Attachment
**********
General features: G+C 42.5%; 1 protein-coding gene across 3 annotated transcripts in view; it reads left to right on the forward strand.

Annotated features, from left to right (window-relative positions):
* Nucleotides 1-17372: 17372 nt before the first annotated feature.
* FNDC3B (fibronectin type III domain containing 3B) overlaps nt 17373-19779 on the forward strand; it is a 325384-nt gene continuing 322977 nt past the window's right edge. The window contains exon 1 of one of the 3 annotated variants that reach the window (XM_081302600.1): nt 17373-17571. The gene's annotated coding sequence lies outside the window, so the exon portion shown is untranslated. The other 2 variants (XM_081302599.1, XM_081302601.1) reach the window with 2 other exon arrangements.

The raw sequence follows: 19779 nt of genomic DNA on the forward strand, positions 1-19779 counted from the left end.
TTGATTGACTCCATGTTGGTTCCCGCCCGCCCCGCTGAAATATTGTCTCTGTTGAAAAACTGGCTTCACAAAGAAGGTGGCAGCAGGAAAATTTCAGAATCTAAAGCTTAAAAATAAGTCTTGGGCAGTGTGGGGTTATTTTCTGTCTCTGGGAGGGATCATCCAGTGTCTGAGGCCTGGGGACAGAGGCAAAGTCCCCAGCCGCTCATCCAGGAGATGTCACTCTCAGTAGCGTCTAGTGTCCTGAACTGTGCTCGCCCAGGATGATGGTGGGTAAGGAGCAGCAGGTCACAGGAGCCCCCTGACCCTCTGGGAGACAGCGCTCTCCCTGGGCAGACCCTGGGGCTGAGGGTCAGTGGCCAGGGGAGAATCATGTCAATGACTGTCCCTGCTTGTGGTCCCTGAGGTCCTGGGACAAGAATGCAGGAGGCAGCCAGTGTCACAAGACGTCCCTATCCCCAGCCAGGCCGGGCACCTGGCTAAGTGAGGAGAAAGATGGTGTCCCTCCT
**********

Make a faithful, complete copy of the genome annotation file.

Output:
General features: G+C 42.5%; 1 protein-coding gene across 3 annotated transcripts in view; it reads left to right on the forward strand.

Annotated features, from left to right (window-relative positions):
* Nucleotides 1-17372: 17372 nt before the first annotated feature.
* FNDC3B (fibronectin type III domain containing 3B) overlaps nt 17373-19779 on the forward strand; it is a 325384-nt gene continuing 322977 nt past the window's right edge. The window contains exon 1 of one of the 3 annotated variants that reach the window (XM_081302600.1): nt 17373-17571. The gene's annotated coding sequence lies outside the window, so the exon portion shown is untranslated. The other 2 variants (XM_081302599.1, XM_081302601.1) reach the window with 2 other exon arrangements.

The raw sequence follows: 19779 nt of genomic DNA on the forward strand, positions 1-19779 counted from the left end.
TTGATTGACTCCATGTTGGTTCCCGCCCGCCCCGCTGAAATATTGTCTCTGTTGAAAAACTGGCTTCACAAAGAAGGTGGCAGCAGGAAAATTTCAGAATCTAAAGCTTAAAAATAAGTCTTGGGCAGTGTGGGGTTATTTTCTGTCTCTGGGAGGGATCATCCAGTGTCTGAGGCCTGGGGACAGAGGCAAAGTCCCCAGCCGCTCATCCAGGAGATGTCACTCTCAGTAGCGTCTAGTGTCCTGAACTGTGCTCGCCCAGGATGATGGTGGGTAAGGAGCAGCAGGTCACAGGAGCCCCCTGACCCTCTGGGAGACAGCGCTCTCCCTGGGCAGACCCTGGGGCTGAGGGTCAGTGGCCAGGGGAGAATCATGTCAATGACTGTCCCTGCTTGTGGTCCCTGAGGTCCTGGGACAAGAATGCAGGAGGCAGCCAGTGTCACAAGACGTCCCTATCCCCAGCCAGGCCGGGCACCTGGCTAAGTGAGGAGAAAGATGGTGTCCCTCCT